The following is a guest post by Gary Ryan, founder of Organisations That Matter. Edited by Brenda Bernstein, The Essay Expert.
Summer vacations (or “holiday seasons” as they say Down Under), are terrific for many reasons. They present an opportunity to catch up with friends and family as well as to relax. For many students, summer means a chance to earn money and/or volunteer (especially if you aren’t taking extra classes).
Unfortunately, many students don’t take full advantage of their holiday work. Too often I hear things like, “I’m just a check-out operator,” or “I just work at a café,” or “I just provide meals to homeless people.” There is no such thing as “just” a part time job—not if you are prepared to consider the employability skills that you are developing while doing your work! Below is a short list of ten employability skills that part time / volunteer work develops:
1. Communication skills
2. Problem solving skills
5. Technology skills
6. Planning and organizing skills
7. Service excellence skills
8. Leadership skills
9. Learning skills
10. Self-management skills
Let’s look at some examples of how you might develop these skills:
If you communicate with your boss, other team members and/or the general public, then you have the opportunity to develop communication skills. Here’s a tip: Good communicators are good listeners … which also means that you are good at asking questions. So, develop your questioning skills and your communication skills will skyrocket!
2. Problem solving
Problems occur all the time. In every job. A computer won’t work. Another staff member didn’t turn up for their shift. The delivery hasn’t arrived and customers are waiting for their orders. The list goes on. Each of these examples is a wonderful opportunity for you to consciously practice your problem solving skills. Not only that, but you can create a bank of stories about how you solve problems. Can you imagine any of your future employers not wanting a problem solver? Neither can I!
Showing initiative is doing something helpful without having been asked. Every time you see that something could go wrong (like someone slipping on a banana peel) and you take action to stop that from happening (like picking up the banana peel) you are showing initiative. Opportunities to demonstrate initiative are everywhere. Keep your eye out for them and grasp them with both hands when they pop up. They also create great stories that can be used in interviews.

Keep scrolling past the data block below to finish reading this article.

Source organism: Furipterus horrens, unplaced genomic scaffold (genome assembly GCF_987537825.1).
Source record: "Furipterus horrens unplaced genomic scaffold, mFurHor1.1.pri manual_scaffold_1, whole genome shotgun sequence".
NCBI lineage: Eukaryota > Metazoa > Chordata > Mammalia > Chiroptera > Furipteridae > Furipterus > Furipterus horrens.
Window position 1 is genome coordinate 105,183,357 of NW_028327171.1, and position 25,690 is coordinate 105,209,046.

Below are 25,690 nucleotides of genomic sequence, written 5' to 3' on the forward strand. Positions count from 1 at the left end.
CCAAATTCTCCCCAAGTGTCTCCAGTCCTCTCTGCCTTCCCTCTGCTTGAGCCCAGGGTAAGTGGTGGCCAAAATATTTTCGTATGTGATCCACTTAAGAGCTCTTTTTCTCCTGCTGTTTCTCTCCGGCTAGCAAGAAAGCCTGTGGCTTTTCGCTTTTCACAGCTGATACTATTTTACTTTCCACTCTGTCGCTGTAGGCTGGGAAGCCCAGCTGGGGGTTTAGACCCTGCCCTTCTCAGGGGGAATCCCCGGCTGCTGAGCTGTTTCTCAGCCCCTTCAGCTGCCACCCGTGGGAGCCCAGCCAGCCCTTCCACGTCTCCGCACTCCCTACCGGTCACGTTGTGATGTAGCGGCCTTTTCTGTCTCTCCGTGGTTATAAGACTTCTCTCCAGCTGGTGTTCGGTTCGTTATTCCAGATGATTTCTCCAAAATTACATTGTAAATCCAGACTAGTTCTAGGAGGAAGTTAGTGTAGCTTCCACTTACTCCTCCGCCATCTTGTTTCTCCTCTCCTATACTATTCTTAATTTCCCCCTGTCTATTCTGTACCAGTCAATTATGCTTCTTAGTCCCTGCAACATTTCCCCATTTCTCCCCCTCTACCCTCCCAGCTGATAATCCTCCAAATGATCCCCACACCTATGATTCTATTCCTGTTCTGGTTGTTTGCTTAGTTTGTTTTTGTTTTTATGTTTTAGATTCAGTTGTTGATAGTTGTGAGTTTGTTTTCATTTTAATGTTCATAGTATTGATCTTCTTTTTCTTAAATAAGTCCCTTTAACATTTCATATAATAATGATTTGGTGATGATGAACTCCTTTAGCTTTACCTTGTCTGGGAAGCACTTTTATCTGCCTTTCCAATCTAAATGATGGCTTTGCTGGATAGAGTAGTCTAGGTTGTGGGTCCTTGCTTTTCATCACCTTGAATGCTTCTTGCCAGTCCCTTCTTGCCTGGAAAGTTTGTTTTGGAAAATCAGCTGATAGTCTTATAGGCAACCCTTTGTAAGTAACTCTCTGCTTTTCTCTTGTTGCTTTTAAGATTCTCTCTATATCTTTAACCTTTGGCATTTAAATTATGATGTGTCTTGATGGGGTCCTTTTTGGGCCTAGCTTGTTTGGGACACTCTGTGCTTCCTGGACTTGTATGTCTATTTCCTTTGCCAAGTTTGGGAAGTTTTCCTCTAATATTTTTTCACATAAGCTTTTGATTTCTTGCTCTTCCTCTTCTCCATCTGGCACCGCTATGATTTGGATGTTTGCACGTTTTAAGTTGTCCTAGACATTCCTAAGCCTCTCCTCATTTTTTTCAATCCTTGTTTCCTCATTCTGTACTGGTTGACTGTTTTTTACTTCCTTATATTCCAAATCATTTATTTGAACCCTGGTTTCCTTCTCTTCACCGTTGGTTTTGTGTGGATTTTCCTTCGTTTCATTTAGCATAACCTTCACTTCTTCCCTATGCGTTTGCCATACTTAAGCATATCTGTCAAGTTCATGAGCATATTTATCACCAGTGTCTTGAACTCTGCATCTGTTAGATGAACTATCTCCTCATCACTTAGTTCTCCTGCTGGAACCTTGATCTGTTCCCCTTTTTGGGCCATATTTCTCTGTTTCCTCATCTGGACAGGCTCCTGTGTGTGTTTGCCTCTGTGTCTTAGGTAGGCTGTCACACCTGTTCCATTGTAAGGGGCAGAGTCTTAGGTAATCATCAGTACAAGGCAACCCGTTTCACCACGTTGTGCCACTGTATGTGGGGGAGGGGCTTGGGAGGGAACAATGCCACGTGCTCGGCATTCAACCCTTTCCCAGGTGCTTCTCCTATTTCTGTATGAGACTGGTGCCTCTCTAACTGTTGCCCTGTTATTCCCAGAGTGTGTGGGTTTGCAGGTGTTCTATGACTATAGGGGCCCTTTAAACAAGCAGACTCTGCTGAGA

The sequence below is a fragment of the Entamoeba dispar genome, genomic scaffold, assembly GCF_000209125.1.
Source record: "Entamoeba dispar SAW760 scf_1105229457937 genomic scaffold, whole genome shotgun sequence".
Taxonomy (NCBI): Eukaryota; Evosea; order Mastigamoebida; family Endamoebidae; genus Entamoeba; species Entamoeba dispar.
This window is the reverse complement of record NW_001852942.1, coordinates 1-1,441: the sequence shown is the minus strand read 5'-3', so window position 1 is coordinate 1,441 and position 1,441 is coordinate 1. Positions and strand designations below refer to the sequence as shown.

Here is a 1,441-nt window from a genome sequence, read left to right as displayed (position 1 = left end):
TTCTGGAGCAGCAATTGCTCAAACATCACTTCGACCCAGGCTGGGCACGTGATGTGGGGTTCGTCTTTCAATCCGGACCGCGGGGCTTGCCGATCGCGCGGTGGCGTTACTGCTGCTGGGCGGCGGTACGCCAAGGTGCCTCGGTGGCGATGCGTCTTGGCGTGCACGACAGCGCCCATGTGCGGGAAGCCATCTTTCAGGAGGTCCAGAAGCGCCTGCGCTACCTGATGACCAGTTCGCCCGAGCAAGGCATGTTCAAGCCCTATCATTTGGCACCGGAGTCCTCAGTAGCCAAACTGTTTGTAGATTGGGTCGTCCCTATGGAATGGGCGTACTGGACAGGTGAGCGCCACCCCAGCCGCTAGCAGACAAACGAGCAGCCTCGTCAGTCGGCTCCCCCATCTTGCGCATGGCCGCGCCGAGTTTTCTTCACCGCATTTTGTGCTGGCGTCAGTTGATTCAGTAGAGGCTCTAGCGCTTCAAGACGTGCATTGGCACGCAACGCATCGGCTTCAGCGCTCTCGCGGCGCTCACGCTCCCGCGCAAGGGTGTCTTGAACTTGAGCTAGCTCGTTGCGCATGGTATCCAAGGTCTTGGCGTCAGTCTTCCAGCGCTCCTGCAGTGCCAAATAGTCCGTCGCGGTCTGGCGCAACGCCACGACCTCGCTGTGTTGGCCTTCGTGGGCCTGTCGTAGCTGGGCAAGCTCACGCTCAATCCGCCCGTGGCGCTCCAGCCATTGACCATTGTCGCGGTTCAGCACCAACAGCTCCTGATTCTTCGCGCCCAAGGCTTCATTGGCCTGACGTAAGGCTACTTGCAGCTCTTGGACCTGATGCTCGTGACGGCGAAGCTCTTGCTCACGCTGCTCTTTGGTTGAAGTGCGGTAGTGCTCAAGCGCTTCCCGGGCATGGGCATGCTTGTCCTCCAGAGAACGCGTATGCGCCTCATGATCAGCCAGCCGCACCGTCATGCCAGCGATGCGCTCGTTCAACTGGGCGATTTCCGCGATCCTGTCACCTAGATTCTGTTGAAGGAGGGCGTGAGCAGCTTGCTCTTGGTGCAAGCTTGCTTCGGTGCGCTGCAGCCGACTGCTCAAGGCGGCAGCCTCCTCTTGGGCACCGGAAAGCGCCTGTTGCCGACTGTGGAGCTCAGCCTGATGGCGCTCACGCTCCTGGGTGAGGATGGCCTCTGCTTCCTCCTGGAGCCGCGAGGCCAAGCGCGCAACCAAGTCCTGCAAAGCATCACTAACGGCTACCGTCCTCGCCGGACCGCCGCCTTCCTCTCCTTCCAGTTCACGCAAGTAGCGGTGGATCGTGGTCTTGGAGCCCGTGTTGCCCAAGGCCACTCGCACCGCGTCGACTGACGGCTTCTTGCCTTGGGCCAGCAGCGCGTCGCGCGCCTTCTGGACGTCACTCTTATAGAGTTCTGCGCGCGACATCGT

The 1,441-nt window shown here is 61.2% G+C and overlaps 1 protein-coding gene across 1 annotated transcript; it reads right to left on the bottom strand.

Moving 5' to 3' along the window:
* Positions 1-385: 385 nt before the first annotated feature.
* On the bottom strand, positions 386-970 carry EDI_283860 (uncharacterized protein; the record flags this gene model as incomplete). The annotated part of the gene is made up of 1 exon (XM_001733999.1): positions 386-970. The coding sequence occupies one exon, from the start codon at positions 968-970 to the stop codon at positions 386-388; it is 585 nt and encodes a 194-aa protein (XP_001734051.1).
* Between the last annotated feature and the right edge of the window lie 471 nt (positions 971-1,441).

There is hardly a job that exists that does not involve teamwork. Even if you work alone, you are probably still part of a team. Imagine an interview when you are asked about your experience of working in teams. If you’ve covered a shift for a teammate, taught someone something, or helped out in some other way, you will have a great answer to this question!
Technology skills don’t just include using electronic devices such as computers and scanners. Using technology can mean writing on whiteboards, driving forklifts (providing you have a license) and whatever else you have to use to do your job. If you volunteer planting trees, the shovels, picks and other tools that you use are all forms of technology. By having a range of stories about your technological capacity, you can demonstrate your adaptability and ability to learn quickly. Most students don’t even think about these things as being relevant to their future. But, they are!
6. Planning and organizing
In whatever work you are doing, show up on time and meet your deadlines. Employers expect it. Practice it and practice it now.
For those of you who have responsibility for a team or other staff, how do you treat the people you lead? What are your mental models about leadership? How are your personal values reflected in how you lead? Conscious thought about these questions can create wonderful leadership experiences for you as well as the opportunity to make relatively “safe” mistakes. Think about your personal theory about formal leadership. Try it out. See if it works. Learn how to lead by doing it when the opportunity arises.
Part time and volunteer work always involves learning one or more of the following:
• technical skills
• policies and procedures
• cash management processes
• customer service procedures
• people’s names
• how to work in a team
• how to communicate the company mission / vision
This list could go on. The point is, notice what you have to learn to do your job. You’ll have a mountain of examples to share in an interview!
9. Service excellence
No job is worth its salt if you aren’t able to practice developing your service excellence skills. Quite simply, service excellence is like oxygen. In any job, we can’t live without it. The simplest and best practice to adopt is, “Everyone is my customer: my boss, my colleagues and my customers.” If you wouldn’t choose to be a customer of yourself, then you need to improve your skills in this area or you will likely “suffocate” your career.
In order to consciously practice the above skills you have to practice self-management. You will have all had a challenging on-the-job experience. How did you handle it? How did you overcome any negative experiences? Challenges at work require a significant amount of positive self-talk, time management, problem solving and communication skills. Develop them now!
Part-time and volunteer work are goldmines as far as developing your employability skills. Take full advantage of your opportunities. The gold in this sense will come in the future when you get the job that you really want. So, enjoy your time off this “holiday season”—and make it an even more valuable summer by developing yourself in the workplace!
Gary Ryan is the Founder of Organisations That Matter, author of What Really Matters For Young Professionals! and creator of the Yes For Success online platform for creating and executing a life of balance and personal success!